On Tuesday, the British diplomat opened the discussion with students from the Faculty of Law – future judges, prosecutors and lawyers – with a single, straight-forward proposal: “Do not become corrupted.”
For the last two years, O’Connell served as an ambassador of Great Britain to a country that is listed by international reports as one of the most corrupt, especially regarding the judicial system.
“Kosovo needs a new generation of lawyers. It is disturbing to witness the level of corruption operating in Kosovo. It is almost unbelievable,” he said. “Do not place a price on yourself with which you can be bought.”
O’Connell also commented on the roles and power of foreign diplomats, including himself, saying it was limited in terms of reforming the current political class.
“I haven’t done anything to remove Kosovo’s corrupted class. I am not responsible for deciding who will be a prime minister or an MP in Kosovo. You, on the other hand, have the power to vote. You have more power than I do here. I don’t have a drop of power, I can only speak for Great Britain,” said the British ambassador.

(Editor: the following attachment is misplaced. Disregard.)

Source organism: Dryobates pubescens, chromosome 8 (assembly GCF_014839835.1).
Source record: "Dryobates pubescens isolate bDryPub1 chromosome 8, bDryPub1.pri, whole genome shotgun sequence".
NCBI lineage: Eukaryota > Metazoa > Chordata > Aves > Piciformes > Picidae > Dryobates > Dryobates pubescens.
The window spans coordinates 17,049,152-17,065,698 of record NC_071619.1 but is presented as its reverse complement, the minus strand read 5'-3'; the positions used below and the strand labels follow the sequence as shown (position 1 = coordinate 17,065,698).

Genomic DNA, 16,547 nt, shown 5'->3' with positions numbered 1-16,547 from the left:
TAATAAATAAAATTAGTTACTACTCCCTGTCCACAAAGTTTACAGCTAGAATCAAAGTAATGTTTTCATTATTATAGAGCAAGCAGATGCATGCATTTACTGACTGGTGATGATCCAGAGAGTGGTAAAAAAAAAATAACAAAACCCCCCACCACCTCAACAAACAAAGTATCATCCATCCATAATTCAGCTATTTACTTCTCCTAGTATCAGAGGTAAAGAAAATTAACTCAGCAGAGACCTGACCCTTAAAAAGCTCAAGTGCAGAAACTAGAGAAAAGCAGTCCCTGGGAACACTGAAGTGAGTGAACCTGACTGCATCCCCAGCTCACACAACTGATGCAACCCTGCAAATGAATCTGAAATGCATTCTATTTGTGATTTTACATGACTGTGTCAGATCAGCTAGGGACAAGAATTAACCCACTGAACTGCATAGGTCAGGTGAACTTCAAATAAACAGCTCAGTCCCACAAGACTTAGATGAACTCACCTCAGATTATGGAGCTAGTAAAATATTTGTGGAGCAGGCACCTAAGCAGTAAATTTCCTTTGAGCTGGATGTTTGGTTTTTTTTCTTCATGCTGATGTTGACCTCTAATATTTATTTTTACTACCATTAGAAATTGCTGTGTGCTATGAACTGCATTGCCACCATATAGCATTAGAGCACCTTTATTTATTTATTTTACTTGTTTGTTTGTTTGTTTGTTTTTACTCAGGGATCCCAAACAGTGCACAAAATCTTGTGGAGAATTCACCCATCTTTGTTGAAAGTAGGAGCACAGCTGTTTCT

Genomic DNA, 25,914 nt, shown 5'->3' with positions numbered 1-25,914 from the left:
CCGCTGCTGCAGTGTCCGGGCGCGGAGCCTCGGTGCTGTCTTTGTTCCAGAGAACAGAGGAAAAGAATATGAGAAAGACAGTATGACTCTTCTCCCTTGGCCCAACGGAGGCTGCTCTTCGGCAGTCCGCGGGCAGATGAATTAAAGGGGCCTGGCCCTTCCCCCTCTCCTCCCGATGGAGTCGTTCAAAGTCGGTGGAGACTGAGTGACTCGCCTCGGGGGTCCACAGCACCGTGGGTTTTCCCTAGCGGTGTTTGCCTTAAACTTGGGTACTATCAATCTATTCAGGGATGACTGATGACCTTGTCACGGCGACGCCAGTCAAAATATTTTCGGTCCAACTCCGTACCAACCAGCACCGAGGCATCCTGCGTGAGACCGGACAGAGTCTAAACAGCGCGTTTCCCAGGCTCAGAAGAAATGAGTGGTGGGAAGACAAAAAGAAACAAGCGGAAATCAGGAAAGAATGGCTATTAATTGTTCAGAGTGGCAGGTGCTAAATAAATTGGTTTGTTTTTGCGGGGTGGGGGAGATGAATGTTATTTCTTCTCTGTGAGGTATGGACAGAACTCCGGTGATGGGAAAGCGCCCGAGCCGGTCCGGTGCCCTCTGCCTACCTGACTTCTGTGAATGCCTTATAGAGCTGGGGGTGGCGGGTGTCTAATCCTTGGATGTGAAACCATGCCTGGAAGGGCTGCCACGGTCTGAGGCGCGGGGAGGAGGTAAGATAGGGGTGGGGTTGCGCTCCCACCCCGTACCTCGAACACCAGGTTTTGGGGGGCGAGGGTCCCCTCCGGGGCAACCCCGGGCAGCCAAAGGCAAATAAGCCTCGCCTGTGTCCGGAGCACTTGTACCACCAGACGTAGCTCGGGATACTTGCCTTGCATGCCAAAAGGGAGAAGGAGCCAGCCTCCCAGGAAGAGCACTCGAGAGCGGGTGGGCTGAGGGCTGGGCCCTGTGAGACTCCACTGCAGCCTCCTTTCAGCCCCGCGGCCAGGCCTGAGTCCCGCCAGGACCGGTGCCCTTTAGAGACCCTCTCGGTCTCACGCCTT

In many court cases, he recalled, the outcome favoured the political class, such as in the case of Sami Lushtaku, the mayor of Skenderaj.
“Let’s discuss the case of Mr. Lushtaku, who unfortunately was released from the correctional facility and did not stay in prison. He was allowed to go to the hospital, to stay there for a bit and then go home. When we talk about principles it is easy, but when we discuss specific cases, it’s not always the same,” he said.
“Judges need to act according to the law, impartial to the very end,” added O’Connell.
Although nepotism is an apparent problem in Kosovo, he also added that it does not mean that Kosovars are more susceptible to corruption than others.
“The problem lies with the system that was created shortly after the war. As such, Kosovo has not fought for its independence to only then be ruled by others,” he said.